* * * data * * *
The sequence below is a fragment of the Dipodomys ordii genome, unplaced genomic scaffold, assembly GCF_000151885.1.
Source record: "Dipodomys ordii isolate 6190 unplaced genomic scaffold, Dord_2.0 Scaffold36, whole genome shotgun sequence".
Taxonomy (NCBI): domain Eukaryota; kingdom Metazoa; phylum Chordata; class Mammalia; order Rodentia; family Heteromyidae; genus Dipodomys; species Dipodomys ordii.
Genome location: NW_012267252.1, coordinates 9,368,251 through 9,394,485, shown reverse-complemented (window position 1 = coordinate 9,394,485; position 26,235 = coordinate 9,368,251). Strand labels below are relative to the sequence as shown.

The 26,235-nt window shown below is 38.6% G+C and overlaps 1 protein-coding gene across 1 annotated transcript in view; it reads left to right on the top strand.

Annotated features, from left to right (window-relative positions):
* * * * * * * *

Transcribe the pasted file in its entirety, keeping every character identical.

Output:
The sequence below is a fragment of the Dipodomys ordii genome, unplaced genomic scaffold, assembly GCF_000151885.1.
Source record: "Dipodomys ordii isolate 6190 unplaced genomic scaffold, Dord_2.0 Scaffold36, whole genome shotgun sequence".
Taxonomy (NCBI): domain Eukaryota; kingdom Metazoa; phylum Chordata; class Mammalia; order Rodentia; family Heteromyidae; genus Dipodomys; species Dipodomys ordii.
Genome location: NW_012267252.1, coordinates 9,368,251 through 9,394,485, shown reverse-complemented (window position 1 = coordinate 9,394,485; position 26,235 = coordinate 9,368,251). Strand labels below are relative to the sequence as shown.

The 26,235-nt window shown below is 38.6% G+C and overlaps 1 protein-coding gene across 1 annotated transcript in view; it reads left to right on the top strand.

Annotated features, from left to right (window-relative positions):